Edward S. Knotek asks an interesting question in the latest Kansas City Fed's Economic Review: How Useful is Okun's Law? (PDF)
From the beginning of 2003 through the first quarter of 2006, real gross domestic product in the United States grew at an average annual rate of 3.4 percent. As expected, unemployment during the period fell. Over the course of the next year, average growth slowed to less than half its earlier rate--but unemployment continued to drift downward. This situation presented a puzzle for policymakers and economists, who expected the unemployment rate to increase as the economy slowed.
Typically, growth slowdowns coincide with rising unemployment. This negative correlation between GDP growth and unemployment has been named “Okun’s law.” Part of the enduring appeal of Okun’s law is its simplicity, since it involves two important macroeconomic variables. Additionally, the relationship appears to enjoy empirical support. In reality, though, Okun’s law is a statistical relationship rather than a structural feature of the economy. As with any statistical relationship, it may be subject to revisions in an ever-changing macro economy.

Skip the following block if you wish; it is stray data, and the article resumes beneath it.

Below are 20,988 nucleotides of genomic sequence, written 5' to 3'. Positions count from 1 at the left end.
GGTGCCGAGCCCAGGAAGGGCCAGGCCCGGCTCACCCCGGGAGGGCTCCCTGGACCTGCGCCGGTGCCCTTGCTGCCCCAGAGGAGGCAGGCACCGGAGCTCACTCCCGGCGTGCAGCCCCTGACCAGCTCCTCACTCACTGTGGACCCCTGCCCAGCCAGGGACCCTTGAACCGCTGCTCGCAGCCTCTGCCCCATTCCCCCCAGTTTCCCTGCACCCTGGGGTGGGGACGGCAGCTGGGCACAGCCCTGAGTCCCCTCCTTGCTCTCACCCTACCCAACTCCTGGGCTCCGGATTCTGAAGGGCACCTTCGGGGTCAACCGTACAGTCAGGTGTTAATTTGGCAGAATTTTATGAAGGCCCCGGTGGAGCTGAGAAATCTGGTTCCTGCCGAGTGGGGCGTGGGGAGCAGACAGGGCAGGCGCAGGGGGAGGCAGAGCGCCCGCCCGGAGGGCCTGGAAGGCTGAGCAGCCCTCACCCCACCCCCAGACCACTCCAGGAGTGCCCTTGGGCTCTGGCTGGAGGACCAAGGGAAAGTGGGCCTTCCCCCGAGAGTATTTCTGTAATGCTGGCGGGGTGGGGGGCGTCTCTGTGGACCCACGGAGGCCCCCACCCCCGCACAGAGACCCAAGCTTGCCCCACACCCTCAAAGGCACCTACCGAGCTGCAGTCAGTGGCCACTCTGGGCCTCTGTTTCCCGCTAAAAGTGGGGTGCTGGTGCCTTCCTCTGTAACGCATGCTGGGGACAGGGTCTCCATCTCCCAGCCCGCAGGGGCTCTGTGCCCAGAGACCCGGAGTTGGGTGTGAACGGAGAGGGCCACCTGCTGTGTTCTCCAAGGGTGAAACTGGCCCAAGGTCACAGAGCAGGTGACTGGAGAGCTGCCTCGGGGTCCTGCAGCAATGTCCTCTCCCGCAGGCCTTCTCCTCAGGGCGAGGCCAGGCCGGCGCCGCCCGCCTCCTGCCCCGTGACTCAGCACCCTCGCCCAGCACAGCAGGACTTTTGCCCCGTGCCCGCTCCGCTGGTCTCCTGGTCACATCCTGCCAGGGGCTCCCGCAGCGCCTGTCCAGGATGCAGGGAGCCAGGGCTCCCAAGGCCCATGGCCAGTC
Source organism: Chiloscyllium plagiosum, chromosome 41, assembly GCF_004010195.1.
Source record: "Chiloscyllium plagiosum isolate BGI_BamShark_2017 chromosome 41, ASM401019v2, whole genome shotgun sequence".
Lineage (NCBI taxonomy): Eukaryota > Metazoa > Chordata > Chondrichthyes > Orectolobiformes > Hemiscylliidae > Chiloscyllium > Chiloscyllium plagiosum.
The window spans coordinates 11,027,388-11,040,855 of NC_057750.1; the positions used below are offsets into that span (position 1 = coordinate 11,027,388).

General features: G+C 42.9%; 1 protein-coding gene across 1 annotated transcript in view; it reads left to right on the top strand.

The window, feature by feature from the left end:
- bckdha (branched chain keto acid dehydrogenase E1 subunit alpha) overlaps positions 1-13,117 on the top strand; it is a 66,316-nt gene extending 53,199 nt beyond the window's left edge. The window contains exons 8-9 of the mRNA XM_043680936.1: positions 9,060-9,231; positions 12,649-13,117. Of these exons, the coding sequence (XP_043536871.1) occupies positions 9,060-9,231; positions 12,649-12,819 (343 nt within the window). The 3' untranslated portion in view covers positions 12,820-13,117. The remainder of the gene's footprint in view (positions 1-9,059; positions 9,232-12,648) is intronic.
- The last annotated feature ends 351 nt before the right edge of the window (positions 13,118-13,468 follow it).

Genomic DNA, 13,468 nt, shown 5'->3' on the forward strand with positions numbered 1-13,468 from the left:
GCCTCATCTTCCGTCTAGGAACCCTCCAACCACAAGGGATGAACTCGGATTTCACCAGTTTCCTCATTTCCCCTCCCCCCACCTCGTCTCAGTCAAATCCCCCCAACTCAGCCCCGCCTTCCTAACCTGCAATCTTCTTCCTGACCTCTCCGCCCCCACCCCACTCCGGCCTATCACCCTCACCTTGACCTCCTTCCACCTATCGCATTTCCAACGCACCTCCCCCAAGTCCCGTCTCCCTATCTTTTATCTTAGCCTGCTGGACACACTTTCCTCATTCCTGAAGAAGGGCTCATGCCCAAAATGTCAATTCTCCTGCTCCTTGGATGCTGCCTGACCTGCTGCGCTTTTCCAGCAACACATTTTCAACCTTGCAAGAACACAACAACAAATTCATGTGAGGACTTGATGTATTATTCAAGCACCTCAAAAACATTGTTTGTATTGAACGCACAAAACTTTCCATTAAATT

Knotek considers the usefulness of Okun’s law for policymakers and economists. The evidence suggests that Okun’s relationship between changes in the unemployment rate and output growth has varied considerably over time and over the business cycle. Nevertheless, Okun’s relationship can still be useful as a forecasting tool--provided that one takes its instability into account.